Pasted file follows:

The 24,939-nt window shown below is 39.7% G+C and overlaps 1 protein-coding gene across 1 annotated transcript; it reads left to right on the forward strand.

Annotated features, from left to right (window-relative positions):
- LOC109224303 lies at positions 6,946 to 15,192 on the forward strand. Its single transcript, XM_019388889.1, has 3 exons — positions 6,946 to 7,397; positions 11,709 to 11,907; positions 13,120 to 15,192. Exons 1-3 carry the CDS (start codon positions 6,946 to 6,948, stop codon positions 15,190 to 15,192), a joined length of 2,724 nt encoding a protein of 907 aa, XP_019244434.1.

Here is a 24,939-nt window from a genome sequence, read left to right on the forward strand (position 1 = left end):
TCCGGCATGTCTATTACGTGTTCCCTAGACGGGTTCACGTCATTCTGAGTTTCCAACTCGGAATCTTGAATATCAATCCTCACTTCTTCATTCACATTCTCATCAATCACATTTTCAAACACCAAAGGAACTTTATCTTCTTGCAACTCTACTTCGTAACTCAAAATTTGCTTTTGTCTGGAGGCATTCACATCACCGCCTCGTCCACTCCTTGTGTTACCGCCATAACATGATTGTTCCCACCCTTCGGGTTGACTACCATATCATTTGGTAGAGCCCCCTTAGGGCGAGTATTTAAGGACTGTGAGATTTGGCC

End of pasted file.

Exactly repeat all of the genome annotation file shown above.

The 24,939-nt window shown below is 39.7% G+C and overlaps 1 protein-coding gene across 1 annotated transcript; it reads left to right on the forward strand.

Annotated features, from left to right (window-relative positions):
- LOC109224303 lies at positions 6,946 to 15,192 on the forward strand. Its single transcript, XM_019388889.1, has 3 exons — positions 6,946 to 7,397; positions 11,709 to 11,907; positions 13,120 to 15,192. Exons 1-3 carry the CDS (start codon positions 6,946 to 6,948, stop codon positions 15,190 to 15,192), a joined length of 2,724 nt encoding a protein of 907 aa, XP_019244434.1.

Here is a 24,939-nt window from a genome sequence, read left to right on the forward strand (position 1 = left end):
TCCGGCATGTCTATTACGTGTTCCCTAGACGGGTTCACGTCATTCTGAGTTTCCAACTCGGAATCTTGAATATCAATCCTCACTTCTTCATTCACATTCTCATCAATCACATTTTCAAACACCAAAGGAACTTTATCTTCTTGCAACTCTACTTCGTAACTCAAAATTTGCTTTTGTCTGGAGGCATTCACATCACCGCCTCGTCCACTCCTTGTGTTACCGCCATAACATGATTGTTCCCACCCTTCGGGTTGACTACCATATCATTTGGTAGAGCCCCCTTAGGGCGAGTATTTAAGGACTGTGAGATTTGGCC